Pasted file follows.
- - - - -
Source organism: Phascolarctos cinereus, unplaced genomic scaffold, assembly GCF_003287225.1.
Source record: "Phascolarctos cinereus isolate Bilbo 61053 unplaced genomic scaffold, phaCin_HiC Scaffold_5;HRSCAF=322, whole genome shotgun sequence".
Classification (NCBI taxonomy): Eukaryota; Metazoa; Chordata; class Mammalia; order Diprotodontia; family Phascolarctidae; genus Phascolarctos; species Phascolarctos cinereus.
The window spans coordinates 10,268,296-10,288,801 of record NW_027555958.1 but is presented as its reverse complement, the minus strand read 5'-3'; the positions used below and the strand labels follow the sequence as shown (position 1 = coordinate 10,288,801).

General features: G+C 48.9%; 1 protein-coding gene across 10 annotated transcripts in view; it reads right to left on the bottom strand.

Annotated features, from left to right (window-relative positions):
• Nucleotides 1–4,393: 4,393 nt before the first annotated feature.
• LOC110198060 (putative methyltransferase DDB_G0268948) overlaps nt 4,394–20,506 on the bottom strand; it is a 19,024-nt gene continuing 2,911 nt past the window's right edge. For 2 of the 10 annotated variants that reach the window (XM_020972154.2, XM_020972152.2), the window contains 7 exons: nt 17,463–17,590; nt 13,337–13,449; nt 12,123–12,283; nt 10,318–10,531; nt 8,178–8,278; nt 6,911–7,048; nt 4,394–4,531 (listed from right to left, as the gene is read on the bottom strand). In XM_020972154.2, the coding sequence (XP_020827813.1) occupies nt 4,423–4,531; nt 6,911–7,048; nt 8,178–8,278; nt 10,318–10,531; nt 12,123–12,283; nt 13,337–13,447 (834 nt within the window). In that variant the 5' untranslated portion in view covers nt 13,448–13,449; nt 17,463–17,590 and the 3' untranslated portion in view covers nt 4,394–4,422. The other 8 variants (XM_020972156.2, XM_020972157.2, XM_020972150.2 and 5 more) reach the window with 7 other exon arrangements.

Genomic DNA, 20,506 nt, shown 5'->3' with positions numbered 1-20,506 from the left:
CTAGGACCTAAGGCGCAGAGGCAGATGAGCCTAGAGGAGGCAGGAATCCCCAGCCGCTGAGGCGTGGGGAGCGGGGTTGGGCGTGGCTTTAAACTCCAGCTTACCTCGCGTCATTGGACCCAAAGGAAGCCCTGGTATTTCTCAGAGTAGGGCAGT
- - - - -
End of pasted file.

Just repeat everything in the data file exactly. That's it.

Source organism: Phascolarctos cinereus, unplaced genomic scaffold, assembly GCF_003287225.1.
Source record: "Phascolarctos cinereus isolate Bilbo 61053 unplaced genomic scaffold, phaCin_HiC Scaffold_5;HRSCAF=322, whole genome shotgun sequence".
Classification (NCBI taxonomy): Eukaryota; Metazoa; Chordata; class Mammalia; order Diprotodontia; family Phascolarctidae; genus Phascolarctos; species Phascolarctos cinereus.
The window spans coordinates 10,268,296-10,288,801 of record NW_027555958.1 but is presented as its reverse complement, the minus strand read 5'-3'; the positions used below and the strand labels follow the sequence as shown (position 1 = coordinate 10,288,801).

General features: G+C 48.9%; 1 protein-coding gene across 10 annotated transcripts in view; it reads right to left on the bottom strand.

Annotated features, from left to right (window-relative positions):
• Nucleotides 1–4,393: 4,393 nt before the first annotated feature.
• LOC110198060 (putative methyltransferase DDB_G0268948) overlaps nt 4,394–20,506 on the bottom strand; it is a 19,024-nt gene continuing 2,911 nt past the window's right edge. For 2 of the 10 annotated variants that reach the window (XM_020972154.2, XM_020972152.2), the window contains 7 exons: nt 17,463–17,590; nt 13,337–13,449; nt 12,123–12,283; nt 10,318–10,531; nt 8,178–8,278; nt 6,911–7,048; nt 4,394–4,531 (listed from right to left, as the gene is read on the bottom strand). In XM_020972154.2, the coding sequence (XP_020827813.1) occupies nt 4,423–4,531; nt 6,911–7,048; nt 8,178–8,278; nt 10,318–10,531; nt 12,123–12,283; nt 13,337–13,447 (834 nt within the window). In that variant the 5' untranslated portion in view covers nt 13,448–13,449; nt 17,463–17,590 and the 3' untranslated portion in view covers nt 4,394–4,422. The other 8 variants (XM_020972156.2, XM_020972157.2, XM_020972150.2 and 5 more) reach the window with 7 other exon arrangements.

Genomic DNA, 20,506 nt, shown 5'->3' with positions numbered 1-20,506 from the left:
CTAGGACCTAAGGCGCAGAGGCAGATGAGCCTAGAGGAGGCAGGAATCCCCAGCCGCTGAGGCGTGGGGAGCGGGGTTGGGCGTGGCTTTAAACTCCAGCTTACCTCGCGTCATTGGACCCAAAGGAAGCCCTGGTATTTCTCAGAGTAGGGCAGT